MPs tell Norfolk County Council leader bus pass subsidy saving is not the way to improve schools

Norfolk County Council leader George Nobbs.

Norfolk County Council leader George Nobbs. - Credit: Archant © 2008

Norfolk's MPs have intervened over County Hall proposals to cut subsidies for school transport telling Norfolk County Council's leader to look at other ways of saving cash.

In a letter to Labour's George Nobbs, the nine Conservative and Lib Dem parliamentarians claimed plans to protect spending on schools and safeguarding children should not be at the expense of the bus pass subsidy, claiming there were other ways to improve schools, including turning rural institutions into academies.

Letter in full: Norfolk MPs intervene over bus pass subsidy plans

But Mick Castle, cabinet member for education and schools, claimed the reductions in the subsidies were being 'forced on the council' by the 30pc reduction in government funding.


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Adding that the council would be listening to the responses of the 12-week consultation and 'waiting of course to hear if the coalition government provide any comfort in terms of additional resources to help support discretionary school and college transport.'

When the 'rainbow alliance' administration came into being after May's election, it said it would make its troubled Children's Services department a priority, and in August it announced a £16.5m package which included 40 new social workers and more support to help schools improve. The council says this money is not touched by the cuts.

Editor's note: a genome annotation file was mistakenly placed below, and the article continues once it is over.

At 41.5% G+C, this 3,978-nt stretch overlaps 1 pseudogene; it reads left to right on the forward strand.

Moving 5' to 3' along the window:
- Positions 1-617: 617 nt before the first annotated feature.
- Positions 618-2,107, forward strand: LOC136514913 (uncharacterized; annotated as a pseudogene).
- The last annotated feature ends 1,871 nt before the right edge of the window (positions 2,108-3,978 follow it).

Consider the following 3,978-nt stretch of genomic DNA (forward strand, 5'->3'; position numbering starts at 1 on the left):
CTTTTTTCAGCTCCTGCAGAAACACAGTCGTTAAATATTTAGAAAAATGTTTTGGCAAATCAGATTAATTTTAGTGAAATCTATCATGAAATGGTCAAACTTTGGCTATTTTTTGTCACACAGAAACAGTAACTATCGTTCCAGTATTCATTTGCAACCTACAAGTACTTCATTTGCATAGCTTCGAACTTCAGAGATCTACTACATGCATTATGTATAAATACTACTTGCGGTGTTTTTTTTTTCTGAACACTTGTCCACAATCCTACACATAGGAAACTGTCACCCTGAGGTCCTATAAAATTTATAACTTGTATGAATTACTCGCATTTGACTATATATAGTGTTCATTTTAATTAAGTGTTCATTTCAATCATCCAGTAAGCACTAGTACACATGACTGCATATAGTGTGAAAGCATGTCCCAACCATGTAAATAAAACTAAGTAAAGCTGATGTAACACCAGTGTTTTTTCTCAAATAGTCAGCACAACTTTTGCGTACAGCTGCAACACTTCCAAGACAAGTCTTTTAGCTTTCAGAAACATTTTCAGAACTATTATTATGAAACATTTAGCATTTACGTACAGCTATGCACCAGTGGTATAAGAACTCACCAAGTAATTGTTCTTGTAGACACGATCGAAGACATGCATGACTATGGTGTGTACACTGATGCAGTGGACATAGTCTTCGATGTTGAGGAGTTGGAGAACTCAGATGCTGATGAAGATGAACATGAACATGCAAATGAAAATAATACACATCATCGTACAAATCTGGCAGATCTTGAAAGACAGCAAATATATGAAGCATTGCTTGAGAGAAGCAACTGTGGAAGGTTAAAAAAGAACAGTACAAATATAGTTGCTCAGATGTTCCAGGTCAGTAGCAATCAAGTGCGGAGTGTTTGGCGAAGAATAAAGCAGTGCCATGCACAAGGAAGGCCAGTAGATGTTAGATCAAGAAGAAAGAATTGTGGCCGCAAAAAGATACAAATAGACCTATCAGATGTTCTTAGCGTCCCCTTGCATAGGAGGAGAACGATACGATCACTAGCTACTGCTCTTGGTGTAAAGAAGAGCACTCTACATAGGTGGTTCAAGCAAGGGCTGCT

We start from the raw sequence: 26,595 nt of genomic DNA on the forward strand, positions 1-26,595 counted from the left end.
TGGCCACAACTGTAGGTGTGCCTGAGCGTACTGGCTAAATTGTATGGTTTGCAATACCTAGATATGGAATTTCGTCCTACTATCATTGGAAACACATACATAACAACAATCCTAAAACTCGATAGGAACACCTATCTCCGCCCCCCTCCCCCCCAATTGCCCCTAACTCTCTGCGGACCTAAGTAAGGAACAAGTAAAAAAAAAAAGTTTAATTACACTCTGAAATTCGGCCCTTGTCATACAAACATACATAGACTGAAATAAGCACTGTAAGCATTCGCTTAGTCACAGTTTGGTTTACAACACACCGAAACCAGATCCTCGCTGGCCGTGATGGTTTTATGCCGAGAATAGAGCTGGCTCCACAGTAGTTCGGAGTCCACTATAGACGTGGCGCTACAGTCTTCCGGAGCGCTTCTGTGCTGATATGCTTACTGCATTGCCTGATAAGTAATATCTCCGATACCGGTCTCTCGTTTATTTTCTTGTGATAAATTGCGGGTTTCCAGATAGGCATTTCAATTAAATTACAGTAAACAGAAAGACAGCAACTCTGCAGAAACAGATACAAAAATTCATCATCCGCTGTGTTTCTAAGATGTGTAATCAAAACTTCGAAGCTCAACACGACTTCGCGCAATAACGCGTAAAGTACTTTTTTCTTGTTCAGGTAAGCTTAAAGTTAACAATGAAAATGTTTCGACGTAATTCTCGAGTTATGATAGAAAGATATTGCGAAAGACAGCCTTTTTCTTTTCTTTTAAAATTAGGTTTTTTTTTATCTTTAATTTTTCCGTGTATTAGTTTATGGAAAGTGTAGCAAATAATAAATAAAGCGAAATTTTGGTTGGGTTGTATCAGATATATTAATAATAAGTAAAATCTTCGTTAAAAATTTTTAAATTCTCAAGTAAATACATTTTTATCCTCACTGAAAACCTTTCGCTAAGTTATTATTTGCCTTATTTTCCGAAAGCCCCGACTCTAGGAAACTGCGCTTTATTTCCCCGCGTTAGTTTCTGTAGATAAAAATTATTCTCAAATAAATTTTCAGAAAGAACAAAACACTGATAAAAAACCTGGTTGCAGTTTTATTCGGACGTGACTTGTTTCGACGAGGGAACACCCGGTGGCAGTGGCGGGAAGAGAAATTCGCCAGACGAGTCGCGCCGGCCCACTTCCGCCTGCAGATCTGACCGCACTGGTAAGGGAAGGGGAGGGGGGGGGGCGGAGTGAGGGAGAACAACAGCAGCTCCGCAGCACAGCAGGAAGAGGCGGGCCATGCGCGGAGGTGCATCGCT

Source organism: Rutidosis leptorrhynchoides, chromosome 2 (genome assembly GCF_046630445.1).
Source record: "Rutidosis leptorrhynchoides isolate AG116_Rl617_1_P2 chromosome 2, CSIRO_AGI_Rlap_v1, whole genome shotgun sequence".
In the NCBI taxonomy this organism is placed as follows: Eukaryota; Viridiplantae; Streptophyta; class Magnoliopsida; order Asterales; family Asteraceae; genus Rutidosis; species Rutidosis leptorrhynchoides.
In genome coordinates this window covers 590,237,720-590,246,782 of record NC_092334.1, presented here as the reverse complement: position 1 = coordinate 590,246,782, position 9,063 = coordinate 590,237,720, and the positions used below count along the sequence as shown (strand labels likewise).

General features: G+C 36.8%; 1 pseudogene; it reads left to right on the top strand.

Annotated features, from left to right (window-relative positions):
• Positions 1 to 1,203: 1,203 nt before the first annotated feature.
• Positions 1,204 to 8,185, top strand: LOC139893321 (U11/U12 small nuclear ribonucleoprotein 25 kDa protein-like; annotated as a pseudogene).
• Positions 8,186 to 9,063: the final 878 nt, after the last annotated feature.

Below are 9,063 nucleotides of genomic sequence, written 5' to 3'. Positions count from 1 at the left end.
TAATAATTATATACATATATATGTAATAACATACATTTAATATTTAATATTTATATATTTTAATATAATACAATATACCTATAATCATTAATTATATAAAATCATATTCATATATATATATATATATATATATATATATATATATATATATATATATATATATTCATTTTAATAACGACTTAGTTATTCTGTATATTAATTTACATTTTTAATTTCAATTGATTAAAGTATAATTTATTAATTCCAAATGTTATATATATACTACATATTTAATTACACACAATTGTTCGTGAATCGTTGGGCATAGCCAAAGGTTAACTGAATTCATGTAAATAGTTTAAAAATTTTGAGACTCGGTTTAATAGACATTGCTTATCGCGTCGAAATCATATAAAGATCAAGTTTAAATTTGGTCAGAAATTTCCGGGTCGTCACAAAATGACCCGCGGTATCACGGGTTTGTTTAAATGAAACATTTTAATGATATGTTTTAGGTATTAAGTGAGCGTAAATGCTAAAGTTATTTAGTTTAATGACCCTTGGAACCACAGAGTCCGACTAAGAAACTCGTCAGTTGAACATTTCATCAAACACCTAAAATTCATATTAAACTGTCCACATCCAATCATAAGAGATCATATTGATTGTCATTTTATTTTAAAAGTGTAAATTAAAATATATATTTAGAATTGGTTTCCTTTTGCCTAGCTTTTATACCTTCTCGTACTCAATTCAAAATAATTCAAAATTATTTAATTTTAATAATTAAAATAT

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But in the letter to Mr Nobbs the nine Norfolk MPs hit out at the proposals they say would see the current subsidised passes for 16 to 19-year-olds increase from £468 per year to in the region of £800 / £850, with low income families seeing a rise from £351 to £600 / £638.

It said: 'We fully support the need to ensure safeguarding is adequately funded, but question the need for the council to be the singular driving force for school improvements when other ways are available.'

It outlined the work of non-local authority initiatives, such as the Inspiration Trust and said there was money available from the Department for Education to encourage rural schools to convert to academy status.

The MPs also said the council needed to focus on making back office efficiency savings and should work more with voluntary organisations and other local businesses to deliver services and save money.

South West Norfolk MP Elizabeth Truss said: 'Norfolk County Council has said that savings need to be made in order to spend money on safeguarding and school improvements. I fully support the need to ensure safeguarding is adequately funded however I do not believe reducing the subsidy for school transport is the way to achieve savings.'

She said a 'more school led approach' to improvements had been shown to work.

This is not the first time the Norfolk MPs have intervened in County Hall matters.

In the summer they issued a statement calling for an interim board to be brought in to take over the running of children's services - which amounted to a vote of no confidence in its director of children's services Lisa Christensen. Days later she resigned.

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